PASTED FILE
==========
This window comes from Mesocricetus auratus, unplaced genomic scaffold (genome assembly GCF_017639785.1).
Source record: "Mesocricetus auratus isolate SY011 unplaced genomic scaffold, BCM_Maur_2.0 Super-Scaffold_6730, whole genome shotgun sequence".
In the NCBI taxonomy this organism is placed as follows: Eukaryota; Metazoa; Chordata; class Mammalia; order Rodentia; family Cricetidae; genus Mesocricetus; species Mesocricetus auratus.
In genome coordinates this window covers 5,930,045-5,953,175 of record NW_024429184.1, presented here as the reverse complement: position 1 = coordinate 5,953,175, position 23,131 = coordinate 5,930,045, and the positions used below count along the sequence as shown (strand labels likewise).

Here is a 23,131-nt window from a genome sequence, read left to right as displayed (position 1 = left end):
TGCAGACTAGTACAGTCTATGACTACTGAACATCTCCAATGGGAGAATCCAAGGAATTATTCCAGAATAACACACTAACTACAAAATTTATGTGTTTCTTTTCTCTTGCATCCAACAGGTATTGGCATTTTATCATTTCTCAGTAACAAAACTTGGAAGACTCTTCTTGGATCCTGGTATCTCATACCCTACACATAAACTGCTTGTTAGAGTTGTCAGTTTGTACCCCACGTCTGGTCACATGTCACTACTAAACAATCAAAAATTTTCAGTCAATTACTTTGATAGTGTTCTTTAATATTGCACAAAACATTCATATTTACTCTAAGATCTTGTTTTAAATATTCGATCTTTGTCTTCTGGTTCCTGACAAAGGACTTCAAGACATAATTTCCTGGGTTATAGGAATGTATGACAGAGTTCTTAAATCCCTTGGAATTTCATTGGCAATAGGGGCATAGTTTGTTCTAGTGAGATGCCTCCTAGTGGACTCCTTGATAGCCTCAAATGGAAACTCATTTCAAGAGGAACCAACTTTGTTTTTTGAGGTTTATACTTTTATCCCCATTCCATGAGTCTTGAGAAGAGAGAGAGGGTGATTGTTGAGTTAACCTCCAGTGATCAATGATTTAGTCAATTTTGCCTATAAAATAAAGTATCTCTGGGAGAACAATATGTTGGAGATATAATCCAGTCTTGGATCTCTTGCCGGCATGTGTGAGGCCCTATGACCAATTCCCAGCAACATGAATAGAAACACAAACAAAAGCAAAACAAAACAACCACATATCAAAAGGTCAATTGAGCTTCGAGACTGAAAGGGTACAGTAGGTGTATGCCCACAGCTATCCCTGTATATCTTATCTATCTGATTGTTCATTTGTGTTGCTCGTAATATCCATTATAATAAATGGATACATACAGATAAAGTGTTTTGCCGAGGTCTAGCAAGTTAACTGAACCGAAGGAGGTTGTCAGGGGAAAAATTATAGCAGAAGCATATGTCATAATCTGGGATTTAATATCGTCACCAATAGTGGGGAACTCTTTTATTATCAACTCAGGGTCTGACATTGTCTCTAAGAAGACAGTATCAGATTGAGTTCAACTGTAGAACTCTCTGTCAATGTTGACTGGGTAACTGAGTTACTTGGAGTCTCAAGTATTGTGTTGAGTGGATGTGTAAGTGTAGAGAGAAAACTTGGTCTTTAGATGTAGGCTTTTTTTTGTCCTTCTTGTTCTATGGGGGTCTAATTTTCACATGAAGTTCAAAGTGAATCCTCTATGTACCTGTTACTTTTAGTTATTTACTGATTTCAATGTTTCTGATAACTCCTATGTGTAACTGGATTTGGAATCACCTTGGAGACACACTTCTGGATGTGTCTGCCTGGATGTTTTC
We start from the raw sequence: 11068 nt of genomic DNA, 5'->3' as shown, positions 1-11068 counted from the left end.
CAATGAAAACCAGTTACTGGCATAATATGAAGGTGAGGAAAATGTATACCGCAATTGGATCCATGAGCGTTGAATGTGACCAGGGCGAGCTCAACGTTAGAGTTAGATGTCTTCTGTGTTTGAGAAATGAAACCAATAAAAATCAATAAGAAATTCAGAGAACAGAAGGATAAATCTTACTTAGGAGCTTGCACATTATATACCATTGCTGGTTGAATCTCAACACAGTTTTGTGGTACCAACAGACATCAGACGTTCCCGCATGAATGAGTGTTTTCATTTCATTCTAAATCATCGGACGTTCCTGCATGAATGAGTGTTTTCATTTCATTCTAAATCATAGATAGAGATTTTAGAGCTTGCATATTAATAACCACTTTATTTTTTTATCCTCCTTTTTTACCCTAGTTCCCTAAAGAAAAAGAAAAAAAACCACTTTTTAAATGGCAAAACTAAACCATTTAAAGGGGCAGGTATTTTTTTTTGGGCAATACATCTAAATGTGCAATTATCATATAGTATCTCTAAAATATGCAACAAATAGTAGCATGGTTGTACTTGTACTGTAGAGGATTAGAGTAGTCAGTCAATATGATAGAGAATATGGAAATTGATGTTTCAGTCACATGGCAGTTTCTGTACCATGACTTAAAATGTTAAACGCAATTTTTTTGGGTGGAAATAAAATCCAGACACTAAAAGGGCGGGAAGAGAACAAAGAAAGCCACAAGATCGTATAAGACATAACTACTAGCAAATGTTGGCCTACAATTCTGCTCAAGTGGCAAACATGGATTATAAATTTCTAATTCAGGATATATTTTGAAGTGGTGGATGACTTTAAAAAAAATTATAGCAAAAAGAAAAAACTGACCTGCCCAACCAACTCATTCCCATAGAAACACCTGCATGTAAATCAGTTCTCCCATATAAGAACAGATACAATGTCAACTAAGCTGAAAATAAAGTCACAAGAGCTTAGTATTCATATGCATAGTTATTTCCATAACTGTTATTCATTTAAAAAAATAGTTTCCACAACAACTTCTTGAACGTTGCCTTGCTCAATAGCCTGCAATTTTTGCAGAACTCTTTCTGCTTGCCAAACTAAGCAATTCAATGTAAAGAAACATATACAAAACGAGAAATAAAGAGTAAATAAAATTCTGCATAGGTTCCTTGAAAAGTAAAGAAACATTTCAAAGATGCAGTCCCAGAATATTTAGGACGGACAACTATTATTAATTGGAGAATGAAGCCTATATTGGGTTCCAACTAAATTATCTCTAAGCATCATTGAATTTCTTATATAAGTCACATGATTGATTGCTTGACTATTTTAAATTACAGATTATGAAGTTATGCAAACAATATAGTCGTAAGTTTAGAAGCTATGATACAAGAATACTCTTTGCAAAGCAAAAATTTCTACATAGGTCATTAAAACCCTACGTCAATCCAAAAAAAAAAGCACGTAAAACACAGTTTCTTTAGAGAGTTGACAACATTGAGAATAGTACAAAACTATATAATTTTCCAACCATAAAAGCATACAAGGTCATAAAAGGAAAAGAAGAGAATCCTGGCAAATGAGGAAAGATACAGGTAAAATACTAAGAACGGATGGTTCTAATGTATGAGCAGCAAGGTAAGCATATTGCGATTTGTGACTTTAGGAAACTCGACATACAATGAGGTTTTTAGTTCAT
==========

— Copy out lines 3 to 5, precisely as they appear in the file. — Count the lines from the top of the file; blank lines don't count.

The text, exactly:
In the NCBI taxonomy this organism is placed as follows: Eukaryota; Metazoa; Chordata; class Mammalia; order Rodentia; family Cricetidae; genus Mesocricetus; species Mesocricetus auratus.
In genome coordinates this window covers 5,930,045-5,953,175 of record NW_024429184.1, presented here as the reverse complement: position 1 = coordinate 5,953,175, position 23,131 = coordinate 5,930,045, and the positions used below count along the sequence as shown (strand labels likewise).

Here is a 23,131-nt window from a genome sequence, read left to right as displayed (position 1 = left end):